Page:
18:40 GMT23 January 2021
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    Stonehenge is considered an atypical sample of its type of monument because of the very special material used in the construction which came from hundreds of miles away in Wales. Yet, it appears its function in the neolithic age four millennia ago was probably the same as for its wooden equivalents. The question remains, what functions exactly?

    Stonehenge is arguably the most famous of all the henges in the world, although, technically, the vast circular monument made of megaliths somewhere between 3,000 BC and 2,000 BC are not even a henge in the proper sense of the word, according to Rosemary Hill, a historian and author of Stonehenge (Profile Books and Harvard University Press, 2008).

    The word “henge” is a relatively new term, first defined in 1932 by British archaeologist Thomas Kendrick as a circular bank with a ditch located inside it and usually several entrances stretching through the bank. However, Stonehenge, a prehistoric landmark in Wiltshire, England, “is the other way around, it’s a bank inside a  ditch”, Hill told Live Science.

    On top of it, most henges still wouldn’t have resembled Stonehenge because they were generally made of wood as this natural material, though more fragile than stone, is lighter and easier to cut and transport.

    It was only in the 20th century that archaeologists realised that Britain had once had a collection of  wooden henges, which have long since decayed.

    There are similar thousands-old structures found elsewhere on the British Isles – in Ireland, for example, and well beyond – in France’s Brittany, not far from Berlin, and in the Evora District in Portugal.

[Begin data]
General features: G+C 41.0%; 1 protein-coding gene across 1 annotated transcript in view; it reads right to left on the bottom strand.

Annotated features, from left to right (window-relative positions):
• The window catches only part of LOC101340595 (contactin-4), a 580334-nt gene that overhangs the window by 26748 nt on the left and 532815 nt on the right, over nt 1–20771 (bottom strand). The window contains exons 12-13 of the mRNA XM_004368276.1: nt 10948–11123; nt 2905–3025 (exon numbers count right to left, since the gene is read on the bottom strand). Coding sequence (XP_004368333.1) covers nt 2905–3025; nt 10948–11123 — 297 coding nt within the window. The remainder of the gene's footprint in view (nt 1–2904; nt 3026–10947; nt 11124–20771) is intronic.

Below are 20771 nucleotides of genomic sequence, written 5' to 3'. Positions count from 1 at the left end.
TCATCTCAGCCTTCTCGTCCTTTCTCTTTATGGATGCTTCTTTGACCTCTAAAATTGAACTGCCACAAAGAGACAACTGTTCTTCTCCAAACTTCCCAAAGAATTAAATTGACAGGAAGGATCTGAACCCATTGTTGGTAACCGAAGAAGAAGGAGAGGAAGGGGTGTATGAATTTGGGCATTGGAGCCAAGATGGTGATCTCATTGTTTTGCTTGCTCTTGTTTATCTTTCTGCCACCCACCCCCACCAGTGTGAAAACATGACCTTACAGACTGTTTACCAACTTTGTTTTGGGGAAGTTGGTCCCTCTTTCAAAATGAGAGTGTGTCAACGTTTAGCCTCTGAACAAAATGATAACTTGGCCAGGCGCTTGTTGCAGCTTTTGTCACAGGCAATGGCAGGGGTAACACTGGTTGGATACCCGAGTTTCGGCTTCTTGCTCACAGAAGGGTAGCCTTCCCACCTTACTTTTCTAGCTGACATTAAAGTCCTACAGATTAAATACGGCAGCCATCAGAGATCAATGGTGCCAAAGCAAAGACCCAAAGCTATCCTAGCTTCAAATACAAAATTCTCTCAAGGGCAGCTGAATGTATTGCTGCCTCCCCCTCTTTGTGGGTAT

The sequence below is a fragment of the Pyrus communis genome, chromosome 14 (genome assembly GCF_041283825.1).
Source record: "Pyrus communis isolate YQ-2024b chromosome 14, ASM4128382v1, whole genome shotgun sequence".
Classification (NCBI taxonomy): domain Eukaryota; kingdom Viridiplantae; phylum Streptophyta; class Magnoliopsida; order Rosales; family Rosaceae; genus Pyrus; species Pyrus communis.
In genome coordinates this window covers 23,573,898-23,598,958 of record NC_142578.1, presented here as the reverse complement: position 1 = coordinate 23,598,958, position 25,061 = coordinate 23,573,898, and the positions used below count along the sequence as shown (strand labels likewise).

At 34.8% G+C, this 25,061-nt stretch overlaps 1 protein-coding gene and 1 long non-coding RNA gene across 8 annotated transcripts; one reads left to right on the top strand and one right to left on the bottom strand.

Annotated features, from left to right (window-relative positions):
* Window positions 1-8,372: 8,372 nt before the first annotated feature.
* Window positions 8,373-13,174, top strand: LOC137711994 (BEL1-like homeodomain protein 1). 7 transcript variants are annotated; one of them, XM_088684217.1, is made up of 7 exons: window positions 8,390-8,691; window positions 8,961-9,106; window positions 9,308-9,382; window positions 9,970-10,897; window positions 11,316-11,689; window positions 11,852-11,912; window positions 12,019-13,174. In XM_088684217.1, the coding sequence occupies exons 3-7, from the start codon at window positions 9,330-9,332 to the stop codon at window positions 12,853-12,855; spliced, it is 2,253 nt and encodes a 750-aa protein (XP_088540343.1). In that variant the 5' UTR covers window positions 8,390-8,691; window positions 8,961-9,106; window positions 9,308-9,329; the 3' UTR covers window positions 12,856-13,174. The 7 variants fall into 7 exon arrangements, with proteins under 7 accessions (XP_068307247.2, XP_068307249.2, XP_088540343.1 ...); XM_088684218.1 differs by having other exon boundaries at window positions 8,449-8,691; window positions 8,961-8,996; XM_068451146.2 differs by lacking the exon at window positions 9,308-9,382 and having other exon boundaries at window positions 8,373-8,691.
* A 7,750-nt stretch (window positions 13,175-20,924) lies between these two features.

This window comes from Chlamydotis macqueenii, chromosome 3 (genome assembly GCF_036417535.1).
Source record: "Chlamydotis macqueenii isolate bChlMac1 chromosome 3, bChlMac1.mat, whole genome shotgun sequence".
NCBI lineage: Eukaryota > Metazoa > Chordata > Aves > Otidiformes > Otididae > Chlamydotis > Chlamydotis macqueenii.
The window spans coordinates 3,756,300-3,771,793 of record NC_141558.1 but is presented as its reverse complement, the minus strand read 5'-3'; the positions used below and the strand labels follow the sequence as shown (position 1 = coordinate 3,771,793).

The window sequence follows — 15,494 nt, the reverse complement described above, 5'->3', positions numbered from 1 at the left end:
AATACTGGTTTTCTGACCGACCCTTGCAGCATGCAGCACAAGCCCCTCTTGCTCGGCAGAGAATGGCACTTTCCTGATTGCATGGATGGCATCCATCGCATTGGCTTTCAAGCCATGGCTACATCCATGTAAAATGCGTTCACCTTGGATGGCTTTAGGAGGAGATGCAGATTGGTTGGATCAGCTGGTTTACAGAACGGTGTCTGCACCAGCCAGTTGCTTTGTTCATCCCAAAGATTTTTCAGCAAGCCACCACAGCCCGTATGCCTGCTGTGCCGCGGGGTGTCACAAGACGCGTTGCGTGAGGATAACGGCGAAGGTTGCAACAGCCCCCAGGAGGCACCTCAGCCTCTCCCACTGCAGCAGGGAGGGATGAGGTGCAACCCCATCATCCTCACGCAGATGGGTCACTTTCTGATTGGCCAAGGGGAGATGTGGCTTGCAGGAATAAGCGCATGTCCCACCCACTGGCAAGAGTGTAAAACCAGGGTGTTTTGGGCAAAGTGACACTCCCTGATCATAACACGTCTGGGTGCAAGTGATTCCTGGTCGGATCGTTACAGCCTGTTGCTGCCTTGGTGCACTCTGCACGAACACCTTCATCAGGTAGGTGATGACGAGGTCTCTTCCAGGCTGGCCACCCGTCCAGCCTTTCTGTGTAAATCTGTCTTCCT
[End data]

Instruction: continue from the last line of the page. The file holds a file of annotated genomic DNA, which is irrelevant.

Researchers have come up with loads of theories over the years as to what monuments such as Stonehenge were used for. Some suggested they served as sacred hunting grounds, locations housing astronomic calendars to determine time, or structures for sound amplification. Others assumed that henges, and Stonehenge in particular, were in actual fact cemeteries or even places for healing, with some claims supported by excavation.

    “They've found [human] remains at Stonehenge, so that's strong evidence it was a burial site and it's orientated to the sunset during the winter solstice," Hill explained. "So I think you can say it's to do with the dead and the solstices. It's not unreasonable to think of it as a ritual site and there's no evidence of people eating or living there."

    However, this isn’t the case with another landmark site -  the Durrington Walls, just two miles (3.2km) from Stonehenge, where excavations have unearthed proof that people feasted there, apparently on pork among other dishes.

    ‘Bring Your Own Thing to It’

    "Henges could have been used for different reasons, but I don't know and anyone who can tell you for sure is being overambitious," Hill said. "What henges do seem to have in common is that they don't seem to have been enclosed and they may have been gathering places."

    But why so many of them? "The short answer is that I don't know and neither does anyone else," Hill answered, adding that despite there being no plausible answer to the question, there is nonetheless a bit of magic in this absence of knowledge.

    "Stonehenge remains a mystery, and you can be a druid or an anthropologist or an archaeologist or a New Ager and you can bring your own thing to it," the researcher concluded.


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